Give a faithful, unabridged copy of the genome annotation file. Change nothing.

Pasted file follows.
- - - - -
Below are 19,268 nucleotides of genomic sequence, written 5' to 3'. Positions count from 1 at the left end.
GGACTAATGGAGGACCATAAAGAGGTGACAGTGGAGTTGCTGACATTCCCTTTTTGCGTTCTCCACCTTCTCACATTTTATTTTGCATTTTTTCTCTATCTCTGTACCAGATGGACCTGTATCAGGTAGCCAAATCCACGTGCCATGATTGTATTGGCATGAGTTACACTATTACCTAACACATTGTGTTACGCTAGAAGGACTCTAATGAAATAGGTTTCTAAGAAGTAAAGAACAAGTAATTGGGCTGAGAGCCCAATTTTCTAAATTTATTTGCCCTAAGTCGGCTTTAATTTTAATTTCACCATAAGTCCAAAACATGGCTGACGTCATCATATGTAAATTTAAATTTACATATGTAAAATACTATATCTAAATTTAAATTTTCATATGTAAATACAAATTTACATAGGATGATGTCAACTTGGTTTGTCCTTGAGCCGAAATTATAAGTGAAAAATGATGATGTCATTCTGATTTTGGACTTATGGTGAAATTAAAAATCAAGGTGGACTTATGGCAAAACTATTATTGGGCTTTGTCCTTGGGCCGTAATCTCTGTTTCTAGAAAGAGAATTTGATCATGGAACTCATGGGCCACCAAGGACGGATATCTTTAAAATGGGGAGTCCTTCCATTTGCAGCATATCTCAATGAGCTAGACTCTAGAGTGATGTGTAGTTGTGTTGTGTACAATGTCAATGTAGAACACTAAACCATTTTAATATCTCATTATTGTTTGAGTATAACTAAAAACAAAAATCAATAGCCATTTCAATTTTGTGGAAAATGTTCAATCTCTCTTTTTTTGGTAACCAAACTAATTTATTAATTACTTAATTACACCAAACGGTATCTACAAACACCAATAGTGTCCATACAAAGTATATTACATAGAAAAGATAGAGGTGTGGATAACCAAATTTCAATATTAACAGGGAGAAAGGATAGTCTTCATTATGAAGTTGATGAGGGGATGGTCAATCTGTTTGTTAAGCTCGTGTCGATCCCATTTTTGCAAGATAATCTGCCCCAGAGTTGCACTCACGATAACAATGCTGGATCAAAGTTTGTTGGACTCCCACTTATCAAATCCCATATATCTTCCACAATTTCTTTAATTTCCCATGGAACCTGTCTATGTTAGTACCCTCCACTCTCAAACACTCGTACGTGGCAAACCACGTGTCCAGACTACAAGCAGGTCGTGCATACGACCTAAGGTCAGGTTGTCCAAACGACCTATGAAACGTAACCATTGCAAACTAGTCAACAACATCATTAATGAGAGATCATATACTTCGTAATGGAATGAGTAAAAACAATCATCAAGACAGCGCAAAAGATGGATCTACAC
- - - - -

Below are 19,268 nucleotides of genomic sequence, written 5' to 3'. Positions count from 1 at the left end.
GGACTAATGGAGGACCATAAAGAGGTGACAGTGGAGTTGCTGACATTCCCTTTTTGCGTTCTCCACCTTCTCACATTTTATTTTGCATTTTTTCTCTATCTCTGTACCAGATGGACCTGTATCAGGTAGCCAAATCCACGTGCCATGATTGTATTGGCATGAGTTACACTATTACCTAACACATTGTGTTACGCTAGAAGGACTCTAATGAAATAGGTTTCTAAGAAGTAAAGAACAAGTAATTGGGCTGAGAGCCCAATTTTCTAAATTTATTTGCCCTAAGTCGGCTTTAATTTTAATTTCACCATAAGTCCAAAACATGGCTGACGTCATCATATGTAAATTTAAATTTACATATGTAAAATACTATATCTAAATTTAAATTTTCATATGTAAATACAAATTTACATAGGATGATGTCAACTTGGTTTGTCCTTGAGCCGAAATTATAAGTGAAAAATGATGATGTCATTCTGATTTTGGACTTATGGTGAAATTAAAAATCAAGGTGGACTTATGGCAAAACTATTATTGGGCTTTGTCCTTGGGCCGTAATCTCTGTTTCTAGAAAGAGAATTTGATCATGGAACTCATGGGCCACCAAGGACGGATATCTTTAAAATGGGGAGTCCTTCCATTTGCAGCATATCTCAATGAGCTAGACTCTAGAGTGATGTGTAGTTGTGTTGTGTACAATGTCAATGTAGAACACTAAACCATTTTAATATCTCATTATTGTTTGAGTATAACTAAAAACAAAAATCAATAGCCATTTCAATTTTGTGGAAAATGTTCAATCTCTCTTTTTTTGGTAACCAAACTAATTTATTAATTACTTAATTACACCAAACGGTATCTACAAACACCAATAGTGTCCATACAAAGTATATTACATAGAAAAGATAGAGGTGTGGATAACCAAATTTCAATATTAACAGGGAGAAAGGATAGTCTTCATTATGAAGTTGATGAGGGGATGGTCAATCTGTTTGTTAAGCTCGTGTCGATCCCATTTTTGCAAGATAATCTGCCCCAGAGTTGCACTCACGATAACAATGCTGGATCAAAGTTTGTTGGACTCCCACTTATCAAATCCCATATATCTTCCACAATTTCTTTAATTTCCCATGGAACCTGTCTATGTTAGTACCCTCCACTCTCAAACACTCGTACGTGGCAAACCACGTGTCCAGACTACAAGCAGGTCGTGCATACGACCTAAGGTCAGGTTGTCCAAACGACCTATGAAACGTAACCATTGCAAACTAGTCAACAACATCATTAATGAGAGATCATATACTTCGTAATGGAATGAGTAAAAACAATCATCAAGACAGCGCAAAAGATGGATCTACAC